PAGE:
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Astigmatism in objective

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#1 Doug Doonan

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Posted 19 April 2024 - 04:19 AM

I have some astigmatism in the air spaced doublet objective in my home built 80 mm x 500 tscope.

Is here a way to make a very thin conic lense that I could add to this arrangement that would cancel out the astigmatism.



#2 RichA

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Posted 19 April 2024 - 04:28 AM

I have some astigmatism in the air spaced doublet objective in my home built 80 mm x 500 tscope.

Is here a way to make a very thin conic lense that I could add to this arrangement that would cancel out the astigmatism.

You could go to a glasses optician, they may be able to make you a sub-diameter lens that would do the job.  They even coat them.  But simpler, get another objective. 3rd option, try rotating one element against the other to see if some of the astigmatism can be partially eliminated.


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#3 Ben the Ignorant

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Posted 19 April 2024 - 05:42 AM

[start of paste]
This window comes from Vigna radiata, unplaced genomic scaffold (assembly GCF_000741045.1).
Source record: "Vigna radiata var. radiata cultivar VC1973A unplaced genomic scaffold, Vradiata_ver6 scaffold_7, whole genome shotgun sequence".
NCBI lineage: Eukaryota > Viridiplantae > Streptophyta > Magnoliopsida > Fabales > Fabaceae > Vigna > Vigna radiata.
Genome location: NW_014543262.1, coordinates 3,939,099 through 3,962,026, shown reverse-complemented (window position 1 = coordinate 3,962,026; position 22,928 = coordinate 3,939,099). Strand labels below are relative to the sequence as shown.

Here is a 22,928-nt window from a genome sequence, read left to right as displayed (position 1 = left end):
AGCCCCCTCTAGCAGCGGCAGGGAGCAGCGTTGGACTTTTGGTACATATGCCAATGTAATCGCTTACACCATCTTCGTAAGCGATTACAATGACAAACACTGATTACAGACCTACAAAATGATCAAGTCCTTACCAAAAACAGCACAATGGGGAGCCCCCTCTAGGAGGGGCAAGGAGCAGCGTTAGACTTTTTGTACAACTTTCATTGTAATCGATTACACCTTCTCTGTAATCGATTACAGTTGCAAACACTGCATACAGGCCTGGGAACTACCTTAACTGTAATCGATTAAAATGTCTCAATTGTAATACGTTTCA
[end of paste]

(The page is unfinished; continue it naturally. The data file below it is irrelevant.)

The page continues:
It looks like a lot of hassle for a scope that's only an achromat, am I presuming right? How much did it cost in time and money? How much would an extra lens cost? How much for a trouble-free used 80mm semi-apo, or even another well-made achro?



#4 Darren Drake

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Posted 19 April 2024 - 06:16 AM

Make sure the astigmatism isn't in your eye or in the diagonal before anything.   Then double check the collimation of the objective.  In short, however ,the answer to your question is no.


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#5 peleuba

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Posted 19 April 2024 - 08:35 AM

I have some astigmatism in the air spaced doublet objective in my home built 80 mm x 500 tscope.

Is here a way to make a very thin conic lense that I could add to this arrangement that would cancel out the astigmatism.

 

You may have already tried this...  But, try rotating the elements with respect to each other to see if the aberration in one would cancel out the aberration in the other?  An eighth of a turn then retest.

 

As Darren said, see if its in your eyes, the mirror diagonal etc.


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#6 DAVIDG

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Posted 19 April 2024 - 09:14 AM

 You need to check the complete alignment of system to be sure the astigmatism is not coming from misalignment . To check that the lens is correctly spaced and also aligned, first shiny monochrome or semi monochrome light on it. A common CFL bulb will work well. You should see round and centered interference rings like this. 

 

lens interference pattern CFL bulb.jpg

 

  If the pattern is not round and also centered that means the air gap is not uniform and that will cause lateral color and astigmatism. So you'll need to adjust the spacers to achieve round and centered interference rings. If  the pattern is oval shaped and it rotates then you rotate one element against the other then that means one of  the two surfaces has astigmatism .